That next tweet missed two key words: We apologize.
Look, I am not going to completely throw KC under the bus here. We are constantly telling companies to ‘be human’ with social media. It could be argued that whatever person behind KC’s account was trying to do that, and just made an extremely bad choice in what they tweeted.
But there’s a key lesson here for all companies: You don’t attempt to leverage an online conversation you aren’t participating in. Especially not one that so many people have such a deep and emotional investment in and when people are dying. The backlash has already started, just follow the #KennethCole hashtag.
And now we have a fake KennethColePR account created that’s making them look even worse.
This should be a huge warning for companies everywhere: Just because many social media tools are ‘free’ to use doesn’t mean you shouldn’t invest in learning how to use them properly.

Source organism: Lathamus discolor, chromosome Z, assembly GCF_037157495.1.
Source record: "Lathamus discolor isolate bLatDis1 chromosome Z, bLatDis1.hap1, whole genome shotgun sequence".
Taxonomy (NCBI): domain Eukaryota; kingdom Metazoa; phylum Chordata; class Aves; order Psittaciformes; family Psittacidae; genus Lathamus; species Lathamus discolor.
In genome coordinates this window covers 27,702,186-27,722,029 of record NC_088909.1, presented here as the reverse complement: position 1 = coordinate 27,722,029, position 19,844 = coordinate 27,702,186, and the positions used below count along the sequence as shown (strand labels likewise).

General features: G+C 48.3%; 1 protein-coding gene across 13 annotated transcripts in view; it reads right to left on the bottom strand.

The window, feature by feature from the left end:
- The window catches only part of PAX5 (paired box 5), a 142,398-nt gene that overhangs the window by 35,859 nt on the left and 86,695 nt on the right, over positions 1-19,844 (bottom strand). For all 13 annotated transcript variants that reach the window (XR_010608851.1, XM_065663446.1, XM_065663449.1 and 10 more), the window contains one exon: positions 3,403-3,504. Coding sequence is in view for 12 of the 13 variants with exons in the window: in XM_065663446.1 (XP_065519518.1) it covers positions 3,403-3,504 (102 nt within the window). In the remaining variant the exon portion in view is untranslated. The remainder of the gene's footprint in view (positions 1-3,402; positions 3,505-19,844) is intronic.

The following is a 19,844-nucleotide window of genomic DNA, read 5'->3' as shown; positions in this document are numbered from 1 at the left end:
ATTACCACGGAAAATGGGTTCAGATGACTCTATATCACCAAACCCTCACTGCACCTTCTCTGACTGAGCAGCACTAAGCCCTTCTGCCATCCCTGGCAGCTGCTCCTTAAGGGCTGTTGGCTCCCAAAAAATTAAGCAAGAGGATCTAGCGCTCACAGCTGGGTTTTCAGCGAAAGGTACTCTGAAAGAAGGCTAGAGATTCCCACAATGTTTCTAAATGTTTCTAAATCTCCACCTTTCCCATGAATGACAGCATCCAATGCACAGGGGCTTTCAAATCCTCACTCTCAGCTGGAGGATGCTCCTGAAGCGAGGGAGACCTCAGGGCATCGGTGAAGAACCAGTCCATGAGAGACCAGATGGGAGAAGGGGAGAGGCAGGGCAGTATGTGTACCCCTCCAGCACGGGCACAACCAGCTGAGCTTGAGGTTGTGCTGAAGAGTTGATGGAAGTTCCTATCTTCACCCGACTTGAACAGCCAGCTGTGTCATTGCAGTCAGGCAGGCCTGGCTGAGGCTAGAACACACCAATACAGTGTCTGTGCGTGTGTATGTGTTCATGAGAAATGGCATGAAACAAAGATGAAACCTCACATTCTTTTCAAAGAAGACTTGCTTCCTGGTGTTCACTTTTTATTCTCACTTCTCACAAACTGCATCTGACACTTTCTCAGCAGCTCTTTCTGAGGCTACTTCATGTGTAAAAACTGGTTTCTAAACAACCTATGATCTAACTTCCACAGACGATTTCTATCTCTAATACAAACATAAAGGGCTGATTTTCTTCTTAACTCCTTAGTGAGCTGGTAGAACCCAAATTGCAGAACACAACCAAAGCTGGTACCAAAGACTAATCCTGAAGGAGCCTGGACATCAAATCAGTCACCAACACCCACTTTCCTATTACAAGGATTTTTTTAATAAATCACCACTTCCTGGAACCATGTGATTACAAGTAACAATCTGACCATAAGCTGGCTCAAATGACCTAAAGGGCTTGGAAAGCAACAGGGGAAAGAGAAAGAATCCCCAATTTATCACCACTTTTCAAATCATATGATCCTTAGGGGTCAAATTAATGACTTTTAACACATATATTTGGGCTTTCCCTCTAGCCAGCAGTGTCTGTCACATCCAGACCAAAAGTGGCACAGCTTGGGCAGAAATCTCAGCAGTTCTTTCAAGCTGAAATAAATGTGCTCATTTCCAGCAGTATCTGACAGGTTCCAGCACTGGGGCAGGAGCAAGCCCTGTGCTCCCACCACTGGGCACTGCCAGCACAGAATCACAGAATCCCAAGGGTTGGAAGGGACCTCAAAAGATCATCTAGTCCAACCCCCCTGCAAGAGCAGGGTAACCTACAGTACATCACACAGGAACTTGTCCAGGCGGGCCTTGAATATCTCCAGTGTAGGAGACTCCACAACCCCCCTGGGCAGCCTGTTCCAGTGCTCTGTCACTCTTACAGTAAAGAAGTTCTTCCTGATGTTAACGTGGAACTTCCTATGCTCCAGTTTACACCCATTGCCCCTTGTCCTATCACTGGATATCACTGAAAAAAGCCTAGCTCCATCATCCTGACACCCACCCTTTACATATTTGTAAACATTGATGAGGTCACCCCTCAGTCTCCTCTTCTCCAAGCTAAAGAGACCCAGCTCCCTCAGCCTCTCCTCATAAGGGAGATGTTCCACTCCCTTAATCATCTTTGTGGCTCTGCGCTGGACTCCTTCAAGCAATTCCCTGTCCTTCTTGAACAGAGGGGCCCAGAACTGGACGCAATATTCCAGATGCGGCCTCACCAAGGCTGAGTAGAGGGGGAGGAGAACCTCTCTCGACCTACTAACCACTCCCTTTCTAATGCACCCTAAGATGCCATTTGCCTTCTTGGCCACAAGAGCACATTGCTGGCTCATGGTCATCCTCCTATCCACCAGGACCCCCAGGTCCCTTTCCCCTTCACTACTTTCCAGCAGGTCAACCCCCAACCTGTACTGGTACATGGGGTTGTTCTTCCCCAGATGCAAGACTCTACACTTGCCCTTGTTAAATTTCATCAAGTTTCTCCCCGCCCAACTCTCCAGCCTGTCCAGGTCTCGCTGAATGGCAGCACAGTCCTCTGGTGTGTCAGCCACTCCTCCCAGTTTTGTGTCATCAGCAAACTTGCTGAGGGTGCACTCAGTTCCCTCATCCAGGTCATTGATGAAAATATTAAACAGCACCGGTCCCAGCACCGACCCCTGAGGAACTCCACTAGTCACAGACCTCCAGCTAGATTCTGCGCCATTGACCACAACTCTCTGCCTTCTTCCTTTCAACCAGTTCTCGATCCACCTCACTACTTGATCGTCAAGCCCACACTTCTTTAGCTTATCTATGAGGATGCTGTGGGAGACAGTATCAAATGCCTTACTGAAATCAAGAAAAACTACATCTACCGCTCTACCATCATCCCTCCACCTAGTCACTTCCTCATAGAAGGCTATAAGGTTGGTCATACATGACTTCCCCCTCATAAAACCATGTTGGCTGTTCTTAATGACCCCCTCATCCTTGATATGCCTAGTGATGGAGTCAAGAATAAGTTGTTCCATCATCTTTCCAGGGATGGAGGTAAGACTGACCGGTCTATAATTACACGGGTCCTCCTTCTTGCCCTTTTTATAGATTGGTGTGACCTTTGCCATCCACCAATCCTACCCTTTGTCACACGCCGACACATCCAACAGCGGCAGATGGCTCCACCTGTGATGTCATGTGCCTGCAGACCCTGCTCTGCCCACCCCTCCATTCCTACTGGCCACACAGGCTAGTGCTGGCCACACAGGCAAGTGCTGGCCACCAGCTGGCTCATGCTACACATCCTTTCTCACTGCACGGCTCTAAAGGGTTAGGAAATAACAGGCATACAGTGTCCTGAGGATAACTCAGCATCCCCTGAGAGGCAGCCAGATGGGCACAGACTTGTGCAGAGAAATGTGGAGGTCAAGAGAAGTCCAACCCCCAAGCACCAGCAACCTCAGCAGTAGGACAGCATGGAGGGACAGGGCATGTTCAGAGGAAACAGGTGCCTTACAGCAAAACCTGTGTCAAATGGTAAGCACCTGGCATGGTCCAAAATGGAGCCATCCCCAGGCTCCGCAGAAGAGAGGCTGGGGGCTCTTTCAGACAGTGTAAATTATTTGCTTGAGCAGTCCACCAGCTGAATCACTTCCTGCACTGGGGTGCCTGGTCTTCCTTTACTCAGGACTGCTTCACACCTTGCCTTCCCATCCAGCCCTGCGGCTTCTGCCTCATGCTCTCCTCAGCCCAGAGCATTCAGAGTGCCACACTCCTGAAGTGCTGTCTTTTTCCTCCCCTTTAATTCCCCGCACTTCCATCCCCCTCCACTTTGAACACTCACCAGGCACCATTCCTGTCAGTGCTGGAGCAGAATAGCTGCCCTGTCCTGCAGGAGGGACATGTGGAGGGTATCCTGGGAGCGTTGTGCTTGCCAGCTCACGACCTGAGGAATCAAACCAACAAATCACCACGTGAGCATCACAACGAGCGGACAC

UPDATE: Look at the 1st page of Google search results for “Kenneth Cole”. It’s dominated by news items about this tweet and actual tweets from customers slamming the company for being so insensitive. The majority of the content on the 1st page is negative, and it’s all been created within the past 6 hours.
SECOND UPDATE: @KennethCole has now deleted the tweet in the screenshot, and has apologized via Facebook.